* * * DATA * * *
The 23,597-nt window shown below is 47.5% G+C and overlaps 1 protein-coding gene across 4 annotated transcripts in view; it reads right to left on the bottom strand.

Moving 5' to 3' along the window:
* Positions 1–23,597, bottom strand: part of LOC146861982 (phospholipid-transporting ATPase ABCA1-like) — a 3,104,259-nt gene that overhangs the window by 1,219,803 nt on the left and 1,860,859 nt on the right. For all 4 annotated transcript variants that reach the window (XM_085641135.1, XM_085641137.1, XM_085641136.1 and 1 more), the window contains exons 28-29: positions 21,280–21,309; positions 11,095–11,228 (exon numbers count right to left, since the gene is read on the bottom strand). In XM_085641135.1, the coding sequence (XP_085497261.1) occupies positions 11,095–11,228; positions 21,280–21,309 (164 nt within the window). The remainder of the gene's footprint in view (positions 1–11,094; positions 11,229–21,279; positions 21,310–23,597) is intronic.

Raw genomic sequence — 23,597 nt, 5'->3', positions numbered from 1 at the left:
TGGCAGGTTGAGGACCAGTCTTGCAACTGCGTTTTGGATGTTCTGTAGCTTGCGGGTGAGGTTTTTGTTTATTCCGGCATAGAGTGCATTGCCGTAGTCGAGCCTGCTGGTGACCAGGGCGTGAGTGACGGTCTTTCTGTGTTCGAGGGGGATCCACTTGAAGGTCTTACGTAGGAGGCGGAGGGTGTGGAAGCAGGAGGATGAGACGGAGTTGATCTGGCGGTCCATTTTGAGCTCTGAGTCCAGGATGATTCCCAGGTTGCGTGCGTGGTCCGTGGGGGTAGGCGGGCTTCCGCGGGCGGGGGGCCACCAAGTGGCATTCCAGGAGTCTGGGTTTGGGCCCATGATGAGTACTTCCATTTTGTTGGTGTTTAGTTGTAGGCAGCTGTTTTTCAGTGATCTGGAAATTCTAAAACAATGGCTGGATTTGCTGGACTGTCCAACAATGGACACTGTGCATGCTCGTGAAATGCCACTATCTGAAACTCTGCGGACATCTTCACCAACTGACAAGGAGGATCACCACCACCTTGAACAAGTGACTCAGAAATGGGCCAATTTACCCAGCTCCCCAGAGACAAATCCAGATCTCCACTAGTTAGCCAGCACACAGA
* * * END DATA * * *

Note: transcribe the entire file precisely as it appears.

The 23,597-nt window shown below is 47.5% G+C and overlaps 1 protein-coding gene across 4 annotated transcripts in view; it reads right to left on the bottom strand.

Moving 5' to 3' along the window:
* Positions 1–23,597, bottom strand: part of LOC146861982 (phospholipid-transporting ATPase ABCA1-like) — a 3,104,259-nt gene that overhangs the window by 1,219,803 nt on the left and 1,860,859 nt on the right. For all 4 annotated transcript variants that reach the window (XM_085641135.1, XM_085641137.1, XM_085641136.1 and 1 more), the window contains exons 28-29: positions 21,280–21,309; positions 11,095–11,228 (exon numbers count right to left, since the gene is read on the bottom strand). In XM_085641135.1, the coding sequence (XP_085497261.1) occupies positions 11,095–11,228; positions 21,280–21,309 (164 nt within the window). The remainder of the gene's footprint in view (positions 1–11,094; positions 11,229–21,279; positions 21,310–23,597) is intronic.

Raw genomic sequence — 23,597 nt, 5'->3', positions numbered from 1 at the left:
TGGCAGGTTGAGGACCAGTCTTGCAACTGCGTTTTGGATGTTCTGTAGCTTGCGGGTGAGGTTTTTGTTTATTCCGGCATAGAGTGCATTGCCGTAGTCGAGCCTGCTGGTGACCAGGGCGTGAGTGACGGTCTTTCTGTGTTCGAGGGGGATCCACTTGAAGGTCTTACGTAGGAGGCGGAGGGTGTGGAAGCAGGAGGATGAGACGGAGTTGATCTGGCGGTCCATTTTGAGCTCTGAGTCCAGGATGATTCCCAGGTTGCGTGCGTGGTCCGTGGGGGTAGGCGGGCTTCCGCGGGCGGGGGGCCACCAAGTGGCATTCCAGGAGTCTGGGTTTGGGCCCATGATGAGTACTTCCATTTTGTTGGTGTTTAGTTGTAGGCAGCTGTTTTTCAGTGATCTGGAAATTCTAAAACAATGGCTGGATTTGCTGGACTGTCCAACAATGGACACTGTGCATGCTCGTGAAATGCCACTATCTGAAACTCTGCGGACATCTTCACCAACTGACAAGGAGGATCACCACCACCTTGAACAAGTGACTCAGAAATGGGCCAATTTACCCAGCTCCCCAGAGACAAATCCAGATCTCCACTAGTTAGCCAGCACACAGA